At times this willingness to die was so strong that the Babis could even be said to have been foolhardy. During the siege at Zanjan, the Babis were encamped in a few houses and a "chateau," as Gobineau terms it, at the center of town. Underneath these they had constructed a series of subterranean passages, in which they were able to reside safely for many months. Disregarding this safe position, a Babi named Muhsin regularly stood on a turret of the castle, in full view, to sound the azan, the call to prayer. Since included in this was a mention of the Bab's new religion, Muhsin would have been fully aware that he was committing blasphemy, as were the disgruntled Muslims in the rest of the village who were, Nabil reports, indignant at being forced to hear the corruption of the sacred call to prayer. A number of sharpshooters amongst the besiegers were ordered to shoot Muhsin as he sounded the heretical azan. As soon as Muhsin had been shot and killed, another Babi climbed to the roof and continued the prayer from where Muhsin had left off. In this and hundreds of other instances Babis showed no apparent hesitancy to expose themselves to danger, even when it was not necessarily strategic.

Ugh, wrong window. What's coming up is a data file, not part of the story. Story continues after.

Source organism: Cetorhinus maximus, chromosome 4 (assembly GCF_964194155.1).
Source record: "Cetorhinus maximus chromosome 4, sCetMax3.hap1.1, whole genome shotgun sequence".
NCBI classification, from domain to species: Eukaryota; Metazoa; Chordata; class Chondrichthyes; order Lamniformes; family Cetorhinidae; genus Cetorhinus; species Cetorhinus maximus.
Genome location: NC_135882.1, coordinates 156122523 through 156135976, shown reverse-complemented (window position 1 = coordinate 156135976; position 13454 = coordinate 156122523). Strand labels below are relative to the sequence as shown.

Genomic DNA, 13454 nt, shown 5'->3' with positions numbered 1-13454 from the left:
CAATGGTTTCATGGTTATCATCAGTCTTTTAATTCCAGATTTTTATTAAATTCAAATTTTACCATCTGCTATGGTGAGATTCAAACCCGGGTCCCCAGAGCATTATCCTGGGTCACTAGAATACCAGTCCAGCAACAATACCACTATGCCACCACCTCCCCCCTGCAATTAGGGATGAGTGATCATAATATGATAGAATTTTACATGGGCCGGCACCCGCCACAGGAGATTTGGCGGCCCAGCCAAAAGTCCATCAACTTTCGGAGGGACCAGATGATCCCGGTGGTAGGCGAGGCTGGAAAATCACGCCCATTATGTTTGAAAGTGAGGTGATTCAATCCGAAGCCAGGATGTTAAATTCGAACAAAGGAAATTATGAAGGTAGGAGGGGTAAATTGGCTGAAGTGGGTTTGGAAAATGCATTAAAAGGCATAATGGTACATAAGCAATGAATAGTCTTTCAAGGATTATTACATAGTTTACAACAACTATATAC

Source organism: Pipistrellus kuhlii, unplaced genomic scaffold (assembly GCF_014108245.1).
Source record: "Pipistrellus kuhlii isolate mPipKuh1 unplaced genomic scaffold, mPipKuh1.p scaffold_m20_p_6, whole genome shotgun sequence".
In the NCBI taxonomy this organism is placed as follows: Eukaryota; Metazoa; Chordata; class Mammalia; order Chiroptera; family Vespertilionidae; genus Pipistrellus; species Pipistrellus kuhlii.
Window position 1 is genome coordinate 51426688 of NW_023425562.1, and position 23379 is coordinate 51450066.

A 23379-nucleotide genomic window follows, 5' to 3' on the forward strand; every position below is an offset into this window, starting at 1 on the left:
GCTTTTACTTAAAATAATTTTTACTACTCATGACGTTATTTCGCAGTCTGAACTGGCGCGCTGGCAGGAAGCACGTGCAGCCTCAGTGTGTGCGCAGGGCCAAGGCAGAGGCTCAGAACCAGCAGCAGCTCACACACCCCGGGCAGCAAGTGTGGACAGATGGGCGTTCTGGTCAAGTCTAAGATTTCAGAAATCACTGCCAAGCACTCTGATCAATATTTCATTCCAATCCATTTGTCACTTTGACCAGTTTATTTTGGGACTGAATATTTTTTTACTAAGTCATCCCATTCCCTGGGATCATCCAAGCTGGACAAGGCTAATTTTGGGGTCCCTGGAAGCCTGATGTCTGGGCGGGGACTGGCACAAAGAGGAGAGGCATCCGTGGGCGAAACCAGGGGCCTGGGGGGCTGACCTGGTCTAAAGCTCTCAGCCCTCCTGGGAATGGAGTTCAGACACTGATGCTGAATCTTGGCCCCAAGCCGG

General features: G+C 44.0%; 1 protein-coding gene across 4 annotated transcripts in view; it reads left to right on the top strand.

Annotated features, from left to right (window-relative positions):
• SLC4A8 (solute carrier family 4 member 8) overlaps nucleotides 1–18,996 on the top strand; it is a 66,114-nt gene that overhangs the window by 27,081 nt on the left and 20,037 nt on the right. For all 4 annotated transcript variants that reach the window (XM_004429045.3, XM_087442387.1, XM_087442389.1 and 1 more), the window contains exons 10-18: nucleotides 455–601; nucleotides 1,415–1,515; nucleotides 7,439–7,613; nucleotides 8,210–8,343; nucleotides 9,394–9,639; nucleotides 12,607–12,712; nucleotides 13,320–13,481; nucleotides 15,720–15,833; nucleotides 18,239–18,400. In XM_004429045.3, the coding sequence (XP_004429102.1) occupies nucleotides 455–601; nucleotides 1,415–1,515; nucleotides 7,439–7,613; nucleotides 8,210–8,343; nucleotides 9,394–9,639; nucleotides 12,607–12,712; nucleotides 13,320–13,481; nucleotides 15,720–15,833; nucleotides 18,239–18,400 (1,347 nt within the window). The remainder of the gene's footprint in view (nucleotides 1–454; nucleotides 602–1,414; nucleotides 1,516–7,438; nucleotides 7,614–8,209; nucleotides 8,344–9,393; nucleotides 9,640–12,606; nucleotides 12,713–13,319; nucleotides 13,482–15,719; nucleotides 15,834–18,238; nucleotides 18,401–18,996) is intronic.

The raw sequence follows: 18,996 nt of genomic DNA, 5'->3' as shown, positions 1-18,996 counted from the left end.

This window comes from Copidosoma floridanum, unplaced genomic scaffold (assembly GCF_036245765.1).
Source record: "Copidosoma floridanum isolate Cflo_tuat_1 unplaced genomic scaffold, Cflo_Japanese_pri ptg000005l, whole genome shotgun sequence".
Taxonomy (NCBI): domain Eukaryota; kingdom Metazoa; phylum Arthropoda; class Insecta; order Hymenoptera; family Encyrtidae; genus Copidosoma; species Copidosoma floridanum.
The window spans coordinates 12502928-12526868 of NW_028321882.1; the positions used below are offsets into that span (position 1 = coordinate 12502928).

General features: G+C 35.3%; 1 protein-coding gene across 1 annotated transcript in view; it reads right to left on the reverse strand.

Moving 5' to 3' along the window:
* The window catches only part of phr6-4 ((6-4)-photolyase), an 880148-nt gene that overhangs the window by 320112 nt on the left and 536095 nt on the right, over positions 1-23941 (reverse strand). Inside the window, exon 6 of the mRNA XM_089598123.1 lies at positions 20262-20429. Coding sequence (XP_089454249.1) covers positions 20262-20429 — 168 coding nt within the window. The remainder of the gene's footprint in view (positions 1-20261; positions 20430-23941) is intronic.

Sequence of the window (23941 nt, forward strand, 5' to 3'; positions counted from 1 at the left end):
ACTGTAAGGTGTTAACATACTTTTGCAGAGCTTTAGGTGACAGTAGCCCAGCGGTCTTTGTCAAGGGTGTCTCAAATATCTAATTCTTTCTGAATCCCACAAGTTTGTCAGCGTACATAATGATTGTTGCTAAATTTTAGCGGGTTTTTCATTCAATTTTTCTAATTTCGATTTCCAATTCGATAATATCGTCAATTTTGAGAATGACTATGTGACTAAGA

A motif underlying the function of martyrdom as a witness to piety has roots in the Quran. The Bab was fond of quoting the verse "Do men think that they will be left alone on saying 'We believe,' and that they will not be tested?" and there is precedent for him testing his followers. Many Babis followed his instructions to meet him in Karbala in early 1845, at which time he would announce his qa'imiyya and perhaps launch jihad. Instead of appearing there, however, he waited quietly at Muscat, a port within easy travelling distance of Karbala. When he failed to appear all but a small number of Babis became disillusioned and abandoned their faith in him. This event is often treated in Babi texts exactly as such a proof test.